Welsh rider says it's more about mental strength than physical if he's to carry on as a professional for another decade
Geraint Thomas says he could ride on as a professional cyclist until he’s 40, but admits he has considered when he might finally called it a day.
The Welshman is only just entering the peak of his career at 29-years-old, and has shown his best ever form on the road this year after winning the E3 Harelbeke and putting an impressive display of climbing at the Tour de France.
“I could keep riding until I’m 40 – it’s a lot more mental than it is physical,” Thomas told the BBC.
“I’ve been a pro for nine years… I’m starting to think now the end isn’t… well it is far away but it’s kind of not either.
Watch: Exclusive interview with Geraint Thomas
“You look at Chris Hoy who was 36 when he won a gold medal in London and everyone says you get slower as you get older. He didn’t.
“It is weird now, especially when I hit 30 next year I’ll probably be like ‘oh no!’.”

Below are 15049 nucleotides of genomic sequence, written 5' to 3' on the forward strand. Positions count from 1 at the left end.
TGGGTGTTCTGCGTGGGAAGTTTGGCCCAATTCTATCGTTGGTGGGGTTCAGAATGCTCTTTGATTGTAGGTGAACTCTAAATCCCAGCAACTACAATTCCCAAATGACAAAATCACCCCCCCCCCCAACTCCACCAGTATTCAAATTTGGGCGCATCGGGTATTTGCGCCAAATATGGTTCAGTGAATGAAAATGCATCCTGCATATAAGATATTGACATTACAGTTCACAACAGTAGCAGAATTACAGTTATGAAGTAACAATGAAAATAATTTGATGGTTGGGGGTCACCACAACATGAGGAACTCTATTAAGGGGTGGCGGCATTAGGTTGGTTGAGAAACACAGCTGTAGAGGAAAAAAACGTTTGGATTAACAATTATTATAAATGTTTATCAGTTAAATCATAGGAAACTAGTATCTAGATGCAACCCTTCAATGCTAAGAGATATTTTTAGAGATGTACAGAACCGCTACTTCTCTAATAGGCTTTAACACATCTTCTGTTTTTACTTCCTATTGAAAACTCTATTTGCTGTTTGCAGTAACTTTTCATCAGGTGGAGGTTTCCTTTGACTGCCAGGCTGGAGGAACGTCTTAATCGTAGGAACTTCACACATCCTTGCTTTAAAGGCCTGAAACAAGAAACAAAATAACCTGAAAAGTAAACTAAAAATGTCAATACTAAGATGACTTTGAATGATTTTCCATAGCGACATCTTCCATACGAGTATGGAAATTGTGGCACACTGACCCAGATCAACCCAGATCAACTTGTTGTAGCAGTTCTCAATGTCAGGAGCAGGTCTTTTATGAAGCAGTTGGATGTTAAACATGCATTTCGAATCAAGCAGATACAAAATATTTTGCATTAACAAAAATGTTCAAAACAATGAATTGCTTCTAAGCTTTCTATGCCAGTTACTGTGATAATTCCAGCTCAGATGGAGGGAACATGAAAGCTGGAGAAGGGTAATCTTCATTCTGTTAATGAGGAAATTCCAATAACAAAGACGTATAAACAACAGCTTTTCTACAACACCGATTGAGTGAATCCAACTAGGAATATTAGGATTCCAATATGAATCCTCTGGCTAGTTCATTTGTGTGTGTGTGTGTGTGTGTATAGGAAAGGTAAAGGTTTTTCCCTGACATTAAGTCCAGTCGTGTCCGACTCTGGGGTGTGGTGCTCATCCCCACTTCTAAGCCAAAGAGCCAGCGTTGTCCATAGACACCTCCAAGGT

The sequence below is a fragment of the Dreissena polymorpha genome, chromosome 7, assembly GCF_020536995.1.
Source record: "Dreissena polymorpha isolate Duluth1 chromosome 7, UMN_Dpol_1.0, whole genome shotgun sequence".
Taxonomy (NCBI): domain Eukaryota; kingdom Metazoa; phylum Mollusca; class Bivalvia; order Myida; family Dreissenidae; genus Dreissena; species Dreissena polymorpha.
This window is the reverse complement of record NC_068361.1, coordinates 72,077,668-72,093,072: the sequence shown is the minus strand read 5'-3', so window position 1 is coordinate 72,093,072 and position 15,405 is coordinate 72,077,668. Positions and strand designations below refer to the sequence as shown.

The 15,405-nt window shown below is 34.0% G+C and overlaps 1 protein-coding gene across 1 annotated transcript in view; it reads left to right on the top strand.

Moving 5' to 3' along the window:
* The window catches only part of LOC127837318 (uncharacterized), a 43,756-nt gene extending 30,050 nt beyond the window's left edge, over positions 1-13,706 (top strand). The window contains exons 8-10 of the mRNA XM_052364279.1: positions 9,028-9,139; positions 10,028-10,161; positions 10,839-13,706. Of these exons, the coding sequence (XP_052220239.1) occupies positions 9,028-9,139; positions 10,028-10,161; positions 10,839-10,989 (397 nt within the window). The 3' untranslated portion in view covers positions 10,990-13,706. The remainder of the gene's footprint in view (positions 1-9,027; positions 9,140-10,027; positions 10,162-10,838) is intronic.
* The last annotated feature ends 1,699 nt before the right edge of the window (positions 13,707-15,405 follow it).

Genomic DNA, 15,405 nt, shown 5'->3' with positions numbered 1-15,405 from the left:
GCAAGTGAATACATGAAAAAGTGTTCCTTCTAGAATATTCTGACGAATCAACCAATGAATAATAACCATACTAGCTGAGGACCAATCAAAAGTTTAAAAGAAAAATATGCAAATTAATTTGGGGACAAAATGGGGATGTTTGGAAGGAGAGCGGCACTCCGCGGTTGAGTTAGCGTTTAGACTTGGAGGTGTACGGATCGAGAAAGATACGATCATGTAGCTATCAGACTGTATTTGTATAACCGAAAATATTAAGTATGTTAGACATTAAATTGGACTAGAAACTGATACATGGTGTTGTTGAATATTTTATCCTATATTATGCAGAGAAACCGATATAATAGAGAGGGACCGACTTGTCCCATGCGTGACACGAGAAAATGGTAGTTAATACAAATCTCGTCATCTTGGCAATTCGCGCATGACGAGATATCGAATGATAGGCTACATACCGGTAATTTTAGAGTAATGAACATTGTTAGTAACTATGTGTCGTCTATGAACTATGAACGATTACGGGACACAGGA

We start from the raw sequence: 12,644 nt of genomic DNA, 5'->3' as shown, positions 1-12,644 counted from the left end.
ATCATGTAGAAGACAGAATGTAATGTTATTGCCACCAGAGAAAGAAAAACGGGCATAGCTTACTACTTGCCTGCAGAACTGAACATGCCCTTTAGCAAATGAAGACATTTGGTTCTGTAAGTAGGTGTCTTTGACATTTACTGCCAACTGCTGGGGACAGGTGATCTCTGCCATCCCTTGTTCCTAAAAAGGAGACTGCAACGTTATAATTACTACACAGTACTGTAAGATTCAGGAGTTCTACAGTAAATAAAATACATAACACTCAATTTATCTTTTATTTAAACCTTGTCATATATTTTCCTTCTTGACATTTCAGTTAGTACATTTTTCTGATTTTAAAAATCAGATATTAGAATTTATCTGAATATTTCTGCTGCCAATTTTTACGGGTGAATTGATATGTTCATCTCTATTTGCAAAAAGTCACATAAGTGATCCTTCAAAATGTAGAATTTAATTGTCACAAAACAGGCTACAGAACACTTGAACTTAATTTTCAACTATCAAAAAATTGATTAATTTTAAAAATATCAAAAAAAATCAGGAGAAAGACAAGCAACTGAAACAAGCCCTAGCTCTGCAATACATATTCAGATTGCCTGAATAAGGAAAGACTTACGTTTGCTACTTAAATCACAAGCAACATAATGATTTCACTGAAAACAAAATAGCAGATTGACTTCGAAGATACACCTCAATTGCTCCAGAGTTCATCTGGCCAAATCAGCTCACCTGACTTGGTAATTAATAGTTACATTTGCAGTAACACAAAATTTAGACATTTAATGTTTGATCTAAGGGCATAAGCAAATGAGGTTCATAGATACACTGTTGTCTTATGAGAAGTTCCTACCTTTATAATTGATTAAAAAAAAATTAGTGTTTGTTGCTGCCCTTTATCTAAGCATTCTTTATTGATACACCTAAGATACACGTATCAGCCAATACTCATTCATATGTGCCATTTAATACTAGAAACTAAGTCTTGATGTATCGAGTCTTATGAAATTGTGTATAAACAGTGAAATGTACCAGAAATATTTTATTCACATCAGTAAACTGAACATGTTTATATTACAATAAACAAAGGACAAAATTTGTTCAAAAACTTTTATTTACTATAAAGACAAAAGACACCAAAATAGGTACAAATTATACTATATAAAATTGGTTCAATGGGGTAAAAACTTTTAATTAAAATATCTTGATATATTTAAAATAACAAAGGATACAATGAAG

The Team Sky rider told Cycling Weekly earlier this year that he’s already thought about what he might do as he reaches the twilight of his career, saying he liked the idea of helping out young riders on the British scene much like Bradley Wiggins has done with his eponymous team.
Despite some strong form in the Classics over the past two years, Thomas has been touted as possible Tour de France contender for the coming seasons, with his directeur sportif Servais Knaven saying “it’s time for him to stand up for himself and see how he can go in the Grand Tours.”